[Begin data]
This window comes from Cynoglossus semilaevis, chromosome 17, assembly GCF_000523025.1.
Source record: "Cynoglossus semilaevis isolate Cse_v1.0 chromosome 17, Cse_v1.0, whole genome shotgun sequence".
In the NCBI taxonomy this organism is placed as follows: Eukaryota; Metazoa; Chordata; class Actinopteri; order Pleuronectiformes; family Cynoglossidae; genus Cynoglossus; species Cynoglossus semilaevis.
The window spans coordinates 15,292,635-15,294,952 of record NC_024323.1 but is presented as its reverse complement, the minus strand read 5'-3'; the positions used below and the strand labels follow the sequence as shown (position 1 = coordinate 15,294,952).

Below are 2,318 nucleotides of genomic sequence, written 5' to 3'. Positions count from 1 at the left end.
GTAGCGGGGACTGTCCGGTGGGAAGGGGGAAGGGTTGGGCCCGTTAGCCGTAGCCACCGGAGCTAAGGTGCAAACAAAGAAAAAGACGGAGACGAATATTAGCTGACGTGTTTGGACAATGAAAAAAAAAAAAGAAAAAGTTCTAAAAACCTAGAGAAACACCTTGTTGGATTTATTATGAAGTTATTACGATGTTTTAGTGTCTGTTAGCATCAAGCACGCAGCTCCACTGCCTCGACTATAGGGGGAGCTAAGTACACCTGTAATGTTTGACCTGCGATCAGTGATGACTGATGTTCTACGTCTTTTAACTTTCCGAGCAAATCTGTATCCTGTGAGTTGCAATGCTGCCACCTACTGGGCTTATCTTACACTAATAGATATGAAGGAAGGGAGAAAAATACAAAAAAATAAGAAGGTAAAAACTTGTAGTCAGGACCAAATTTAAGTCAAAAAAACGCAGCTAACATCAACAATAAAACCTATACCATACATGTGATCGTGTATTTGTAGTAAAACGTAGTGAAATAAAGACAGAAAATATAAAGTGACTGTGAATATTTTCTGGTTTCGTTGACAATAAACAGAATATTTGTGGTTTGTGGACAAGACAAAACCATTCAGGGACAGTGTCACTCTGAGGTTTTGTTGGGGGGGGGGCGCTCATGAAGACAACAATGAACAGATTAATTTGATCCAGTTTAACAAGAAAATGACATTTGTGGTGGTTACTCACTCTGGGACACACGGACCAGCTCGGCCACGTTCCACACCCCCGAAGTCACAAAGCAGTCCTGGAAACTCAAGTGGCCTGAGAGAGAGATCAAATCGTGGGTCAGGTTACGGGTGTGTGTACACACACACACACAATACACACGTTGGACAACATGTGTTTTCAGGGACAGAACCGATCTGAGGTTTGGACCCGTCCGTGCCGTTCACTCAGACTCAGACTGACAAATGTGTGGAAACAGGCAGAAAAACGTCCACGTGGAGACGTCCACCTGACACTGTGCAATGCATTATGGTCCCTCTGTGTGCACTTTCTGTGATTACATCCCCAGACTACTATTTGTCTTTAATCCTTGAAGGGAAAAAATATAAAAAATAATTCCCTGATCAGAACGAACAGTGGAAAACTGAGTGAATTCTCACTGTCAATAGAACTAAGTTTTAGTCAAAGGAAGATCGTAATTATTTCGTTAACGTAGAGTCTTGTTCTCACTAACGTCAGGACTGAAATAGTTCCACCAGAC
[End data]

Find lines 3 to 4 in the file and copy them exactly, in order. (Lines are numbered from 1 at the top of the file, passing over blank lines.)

In the NCBI taxonomy this organism is placed as follows: Eukaryota; Metazoa; Chordata; class Actinopteri; order Pleuronectiformes; family Cynoglossidae; genus Cynoglossus; species Cynoglossus semilaevis.
The window spans coordinates 15,292,635-15,294,952 of record NC_024323.1 but is presented as its reverse complement, the minus strand read 5'-3'; the positions used below and the strand labels follow the sequence as shown (position 1 = coordinate 15,294,952).